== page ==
Shulchan Aruch

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Shulchan Aruch

(ʃʊlˈxɑn ɑrˈʊx; ˈʃʊlxən ˈɑʊrəx)
n
(Judaism) the main codification of Jewish law derived from the Talmud, compiled by the 16th-century rabbi, Joseph Caro
References in periodicals archive ?
Mathew Passion of Biedermeier Berlin." The Shulchan Arukh, Talmudim, and other rabbinic literature warn against the learning of non-Jewish theologies relegated by some observant Orthodox Jews to "forbidden worship" (known as avodat kochavim and avodah zarah).
The Shulchan Arukh says, "A person should not contribute to a charity fund unless he knows its management is reliable and knows how to conduct the fund correctly" (Yorah Deah 249.7).
(15.) Magen Avraham 250:2 , Panim Yafot to Leviticus 17:13, Shulchan Arukh HaRav Orech Chayyim 250:4.
Notwithstanding the Shulchan Arukh dictum that 10 men must be physically in one location, there is a clause in the Jewish tradition for a person unable to reach the synagogue to pray at home at the same time as the minyan is in prayer.
The Shulchan Arukh (Even ha-Ezer 1:1), which is a compilation of the Jewish laws, references this as the source for men's obligation to procreate (Biale, 1994).
(22.) Sefer Mitzvot Gadol (Rabbi Moshe MiKotzi 1250, 1st printing 1488), 81, Sefer Mitzvot Katan [based on Sefer Mitzvot Gadol] (Rabbi Itzhak MiKorville d.1280) 72, Tur (Rabbi Jacob Ben Asher 1270-1343) YD 180, and Shulchan Arukh (Rabbi Joseph Karo 1488-1575) YD 180.
But this, too, was no= t enough for Jews suffering in the Exile, and Rabbi Moshe Isserles =96 16th= -century co-author of the classic Jewish-legal code Shulchan Arukh =96 adde= d yet another stanza, praying for deliverance from a future adversary, the = descendants of Ishmael.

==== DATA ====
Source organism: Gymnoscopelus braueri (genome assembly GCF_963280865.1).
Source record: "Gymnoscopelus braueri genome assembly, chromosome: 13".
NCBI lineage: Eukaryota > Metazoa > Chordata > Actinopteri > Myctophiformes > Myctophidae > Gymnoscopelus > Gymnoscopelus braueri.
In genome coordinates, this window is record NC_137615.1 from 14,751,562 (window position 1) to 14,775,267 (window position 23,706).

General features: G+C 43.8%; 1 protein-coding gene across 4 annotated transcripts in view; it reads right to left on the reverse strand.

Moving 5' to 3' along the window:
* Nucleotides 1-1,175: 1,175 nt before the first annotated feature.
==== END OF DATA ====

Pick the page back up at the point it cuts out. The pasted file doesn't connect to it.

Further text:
Members of the State Duma and other prominent figures expressed anti-Semitic sentiments in a January 2005 letter, urging the prosecutor general to investigate Jewish organizations and initiate proceedings to ban them, charging that a Russian translation of ancient Jewish law, the Kitzur Shulchan Arukh, incited hatred against non-Jews.
Finally, in the fifteenth century, Joseph Caro wrote the Shulchan Arukh. He evaluated three major works of legal rulings written in earlier centuries, including the Mishneh Torah, and chose what he considered the most definitive rulings.
Because of the dramatic history of Hebrew, a speaker and reader of the modern language may, with some effort, access the diachronic richness of Hebrew literature from the most archaic Song of the Sea (Exodus 15, 13th century BCE), to the songs composed by a current Israeli rock group, including along the way, for example, the prophecies of Isaiah (8th century BCE), the language of the Mishnah (3rd century CE), the Hebrew of the Babylonian Talmud (5th-6th centuries) a poem of Yehuda Halevi (11th-12th centuries), the great Hebrew treatises of Moses Maimonides (12th century) the Shulchan Arukh (16th century), Mesillat Yesharim (The Pathway of the Upright) by Moses Hayyim Luzzatto (18th century), and the poetry of Hayyim Nachman Bialik (d.
Between the 1520s and the 1550s, the Iberian-born Joseph Caro produced a prodigious codification of Jewish law (halakhah) and its sources called Bet Yosef, "The House of Joseph," best known through its digest form, the Shulchan arukh ("A Set Table").